Chapter 29 – There Is a Season
Do you think you can take over the universe and improve it?
I do not believe it can be done.
The universe is sacred.
You cannot improve it.
If you try to change it, you will ruin it.
If you try to hold it, you will lose it.
So sometimes things are ahead and sometimes they are behind;
Sometimes breathing is hard, sometimes it comes easily;
Sometimes there is strength and sometimes weakness;
Sometimes one is up and sometimes down.
Therefore the sage avoids extremes, excesses, and complacency.
Translation by Jane English and Gia-Fu Feng (1989)
There is a poem in Leonard Cohen’s book, The Energy of Slaves (1972), which is also on the back cover of his Songs of Love and Hate album. It goes like this:
They locked up a man
Who wanted to rule the world.
They locked up the wrong man.
At least one reviewer has said that this language “descend[s] to the sententiousness of a Rod McKuen.” While that judgment seems harsh, it can be supported, especially since both the book and the record jacket provide no context or explanation.
The same words can be heard on the recording of Cohen’s performance at the 1970 Isle of Wight Festival. There, he speaks to the crowd saying, “As for the political situation, they locked up a man who wanted to rule the world. The fools, they locked up the wrong man.” After some applause from his listeners, Cohen continues: “A man who eats meat wants to get his teeth into something. A man who does not eat meat wants to get his teeth into something else.” Then, after a pause, “If these thoughts interest you for even a moment, you are lost.”
So that gives some context. It may not pull it much above Rod McKuen’s level, especially considering the words were spoken at about 3:00 a.m. to a crowd that had been up all night, had just experienced Jimi Hendrix and was filtering everything it heard through a haze of psychedelic chemicals. Still, considering the words in this context brings them closer to what Lao Tzu is saying in this chapter. He tells us that if we want to rule or change the world, we are lost; we will ruin the world and lose it. We must live as a part of the natural way, and not fight against it.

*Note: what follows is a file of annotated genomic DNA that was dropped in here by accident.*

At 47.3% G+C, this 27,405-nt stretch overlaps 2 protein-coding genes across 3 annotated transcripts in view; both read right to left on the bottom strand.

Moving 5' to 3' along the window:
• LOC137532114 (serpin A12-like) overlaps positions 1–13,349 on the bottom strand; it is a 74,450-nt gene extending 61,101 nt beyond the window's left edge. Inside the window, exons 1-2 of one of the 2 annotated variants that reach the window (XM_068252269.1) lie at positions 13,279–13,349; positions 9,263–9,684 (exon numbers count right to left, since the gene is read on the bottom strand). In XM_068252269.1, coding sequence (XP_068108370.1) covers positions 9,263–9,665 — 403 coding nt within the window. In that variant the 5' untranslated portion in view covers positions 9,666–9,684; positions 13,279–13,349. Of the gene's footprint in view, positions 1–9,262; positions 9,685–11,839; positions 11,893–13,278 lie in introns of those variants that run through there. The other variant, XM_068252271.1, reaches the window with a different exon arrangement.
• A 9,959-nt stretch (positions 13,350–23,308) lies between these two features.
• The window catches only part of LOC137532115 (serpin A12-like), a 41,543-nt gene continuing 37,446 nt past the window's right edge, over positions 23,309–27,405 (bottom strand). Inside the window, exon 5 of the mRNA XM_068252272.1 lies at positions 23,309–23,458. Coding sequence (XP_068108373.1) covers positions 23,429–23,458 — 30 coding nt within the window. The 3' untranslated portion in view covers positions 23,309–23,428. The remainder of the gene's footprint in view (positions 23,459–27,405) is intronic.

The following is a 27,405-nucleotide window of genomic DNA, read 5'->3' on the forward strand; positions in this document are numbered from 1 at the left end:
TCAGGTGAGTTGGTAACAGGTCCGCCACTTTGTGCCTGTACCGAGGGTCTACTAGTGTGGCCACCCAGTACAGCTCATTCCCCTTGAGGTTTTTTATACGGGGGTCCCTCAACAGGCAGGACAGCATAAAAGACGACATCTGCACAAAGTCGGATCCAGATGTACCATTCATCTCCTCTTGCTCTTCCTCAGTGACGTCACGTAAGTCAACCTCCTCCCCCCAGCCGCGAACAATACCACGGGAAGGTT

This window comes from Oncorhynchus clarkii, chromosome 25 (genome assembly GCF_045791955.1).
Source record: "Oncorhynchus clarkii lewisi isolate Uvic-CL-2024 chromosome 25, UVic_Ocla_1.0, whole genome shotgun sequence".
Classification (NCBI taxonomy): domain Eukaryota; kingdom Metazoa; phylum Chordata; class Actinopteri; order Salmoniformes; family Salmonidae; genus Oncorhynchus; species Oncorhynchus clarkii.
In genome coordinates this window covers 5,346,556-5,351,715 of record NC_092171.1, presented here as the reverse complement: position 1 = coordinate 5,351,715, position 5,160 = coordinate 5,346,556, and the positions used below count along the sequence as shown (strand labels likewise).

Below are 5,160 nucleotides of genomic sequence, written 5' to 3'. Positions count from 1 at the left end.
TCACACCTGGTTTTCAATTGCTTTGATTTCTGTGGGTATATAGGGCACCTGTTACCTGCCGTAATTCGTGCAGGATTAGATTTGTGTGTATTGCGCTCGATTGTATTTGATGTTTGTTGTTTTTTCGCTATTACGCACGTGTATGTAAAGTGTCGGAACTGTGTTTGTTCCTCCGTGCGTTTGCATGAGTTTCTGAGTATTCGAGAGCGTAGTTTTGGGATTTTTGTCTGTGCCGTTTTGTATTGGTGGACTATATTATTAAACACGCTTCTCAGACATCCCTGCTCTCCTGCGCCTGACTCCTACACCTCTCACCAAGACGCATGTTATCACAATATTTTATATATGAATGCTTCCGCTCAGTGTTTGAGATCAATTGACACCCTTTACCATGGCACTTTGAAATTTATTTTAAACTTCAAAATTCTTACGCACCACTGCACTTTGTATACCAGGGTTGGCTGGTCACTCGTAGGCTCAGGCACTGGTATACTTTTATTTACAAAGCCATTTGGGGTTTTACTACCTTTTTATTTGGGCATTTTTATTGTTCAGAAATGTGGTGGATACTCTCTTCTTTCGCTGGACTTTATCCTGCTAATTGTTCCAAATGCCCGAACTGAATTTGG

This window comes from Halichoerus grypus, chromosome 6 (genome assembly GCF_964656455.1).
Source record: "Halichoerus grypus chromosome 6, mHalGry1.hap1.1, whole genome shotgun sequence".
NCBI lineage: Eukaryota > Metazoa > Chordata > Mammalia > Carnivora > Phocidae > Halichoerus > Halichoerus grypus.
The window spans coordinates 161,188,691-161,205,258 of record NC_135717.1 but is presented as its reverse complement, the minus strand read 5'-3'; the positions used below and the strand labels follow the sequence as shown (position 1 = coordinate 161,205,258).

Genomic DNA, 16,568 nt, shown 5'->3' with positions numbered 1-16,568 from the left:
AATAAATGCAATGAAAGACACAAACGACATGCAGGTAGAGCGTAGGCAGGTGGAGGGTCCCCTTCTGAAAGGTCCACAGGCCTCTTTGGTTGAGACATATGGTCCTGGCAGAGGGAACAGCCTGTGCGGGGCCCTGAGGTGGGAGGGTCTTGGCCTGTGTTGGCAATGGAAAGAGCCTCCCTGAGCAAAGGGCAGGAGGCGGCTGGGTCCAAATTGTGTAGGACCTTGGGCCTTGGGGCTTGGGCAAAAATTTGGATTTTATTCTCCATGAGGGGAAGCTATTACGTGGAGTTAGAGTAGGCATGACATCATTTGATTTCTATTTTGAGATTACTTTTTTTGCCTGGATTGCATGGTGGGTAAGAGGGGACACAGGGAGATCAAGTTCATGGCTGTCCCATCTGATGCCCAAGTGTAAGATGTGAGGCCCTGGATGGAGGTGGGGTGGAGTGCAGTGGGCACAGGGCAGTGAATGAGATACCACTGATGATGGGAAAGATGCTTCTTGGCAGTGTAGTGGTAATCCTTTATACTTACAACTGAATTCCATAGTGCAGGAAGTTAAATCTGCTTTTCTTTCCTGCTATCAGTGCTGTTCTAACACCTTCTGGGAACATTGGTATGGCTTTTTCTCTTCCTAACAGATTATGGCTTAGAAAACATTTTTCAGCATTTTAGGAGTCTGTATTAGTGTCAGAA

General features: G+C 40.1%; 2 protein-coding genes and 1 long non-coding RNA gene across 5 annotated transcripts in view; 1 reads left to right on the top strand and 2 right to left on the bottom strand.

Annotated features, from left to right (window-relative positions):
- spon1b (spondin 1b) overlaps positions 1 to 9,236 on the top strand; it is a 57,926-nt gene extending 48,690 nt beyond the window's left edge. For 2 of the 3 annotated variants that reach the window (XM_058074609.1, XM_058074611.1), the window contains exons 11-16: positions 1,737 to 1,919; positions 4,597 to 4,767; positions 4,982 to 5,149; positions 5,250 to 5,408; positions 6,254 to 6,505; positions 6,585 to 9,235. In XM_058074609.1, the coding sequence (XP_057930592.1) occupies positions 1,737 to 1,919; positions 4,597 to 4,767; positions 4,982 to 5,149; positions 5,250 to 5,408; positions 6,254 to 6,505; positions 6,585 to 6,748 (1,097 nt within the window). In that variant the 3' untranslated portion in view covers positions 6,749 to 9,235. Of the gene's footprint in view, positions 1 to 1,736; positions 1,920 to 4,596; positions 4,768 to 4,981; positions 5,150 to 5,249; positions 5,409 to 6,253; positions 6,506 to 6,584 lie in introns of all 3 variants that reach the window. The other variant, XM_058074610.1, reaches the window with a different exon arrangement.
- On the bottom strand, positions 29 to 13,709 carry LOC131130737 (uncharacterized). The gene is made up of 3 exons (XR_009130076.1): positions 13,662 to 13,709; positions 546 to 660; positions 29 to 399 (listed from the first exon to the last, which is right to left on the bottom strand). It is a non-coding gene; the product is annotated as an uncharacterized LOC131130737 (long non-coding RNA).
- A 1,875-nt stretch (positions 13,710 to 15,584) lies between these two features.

Another quotation I would like to share is a familiar one from the Book of Ecclesiastes:
To everything there is a season, and a time for every purpose under Heaven;
A time to be born, and a time to die; a time to plant and a time to pluck up that which is planted;
A time to kill, and a time to heal; a time to break down and a time to build up;
A time to weep, and a time to laugh; a time to mourn, and a time to dance;
A time to cast away stones, and a time to gather stones together; a time to embrace, and a time to refrain from embracing;
A time to get, and a time to lose; a time to keep, and a time to cast away;
A time to rend, and a time to sew; a time to keep silence and a time to speak;
A time to love, and a time to hate; a time of war, and a time of peace.
That scripture was read at my father’s funeral after his passing on the day before Thanksgiving in 2010. My wife’s best friend lost her husband on Thanksgiving Day in 2012. This year, within a very few days of Thanksgiving a longtime friend of our family succumbed to a cancer; the father of my wife’s sister-in-law suffered a fatal heart attack; an old friend from my school days lost a very dear uncle; and the whole world mourned the passing of South Africa’s Nelson Mandela.
The cycles of time, the cycles of nature, the cycles of light and dark – all of these seemingly come crashing down far too often as the Winter Solstice approaches. The weight of the universe is showing us that we need to pause and truly give thanks, despite the media trying to work us into a shopping frenzy. It has been three years now, and (especially through the holidays) I still miss my father – and my mother and my brother and some good friends. I miss them, but I am most thankful for the time I was able to spend with each.
Those losses and those feelings are a part of nature. They are part of the Way, of the Tao. They are, Lao Tzu tells us, a sacred part of the universe. “Therefore the sage avoids extremes, excesses and complacency.”
Nevertheless, I think the sage sometimes sheds a silent tear just like the rest of us.